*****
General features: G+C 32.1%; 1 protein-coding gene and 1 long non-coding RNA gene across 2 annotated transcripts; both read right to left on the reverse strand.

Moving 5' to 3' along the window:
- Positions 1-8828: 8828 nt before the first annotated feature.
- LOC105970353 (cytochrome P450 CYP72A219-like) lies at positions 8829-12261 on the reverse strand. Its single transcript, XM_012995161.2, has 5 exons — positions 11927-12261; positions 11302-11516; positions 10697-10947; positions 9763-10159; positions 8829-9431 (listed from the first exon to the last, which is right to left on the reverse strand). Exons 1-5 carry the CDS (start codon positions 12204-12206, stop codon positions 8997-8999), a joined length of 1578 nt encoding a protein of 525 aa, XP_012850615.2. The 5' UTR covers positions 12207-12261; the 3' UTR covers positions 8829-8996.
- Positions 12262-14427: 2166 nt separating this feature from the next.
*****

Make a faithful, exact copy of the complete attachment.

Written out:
General features: G+C 32.1%; 1 protein-coding gene and 1 long non-coding RNA gene across 2 annotated transcripts; both read right to left on the reverse strand.

Moving 5' to 3' along the window:
- Positions 1-8828: 8828 nt before the first annotated feature.
- LOC105970353 (cytochrome P450 CYP72A219-like) lies at positions 8829-12261 on the reverse strand. Its single transcript, XM_012995161.2, has 5 exons — positions 11927-12261; positions 11302-11516; positions 10697-10947; positions 9763-10159; positions 8829-9431 (listed from the first exon to the last, which is right to left on the reverse strand). Exons 1-5 carry the CDS (start codon positions 12204-12206, stop codon positions 8997-8999), a joined length of 1578 nt encoding a protein of 525 aa, XP_012850615.2. The 5' UTR covers positions 12207-12261; the 3' UTR covers positions 8829-8996.
- Positions 12262-14427: 2166 nt separating this feature from the next.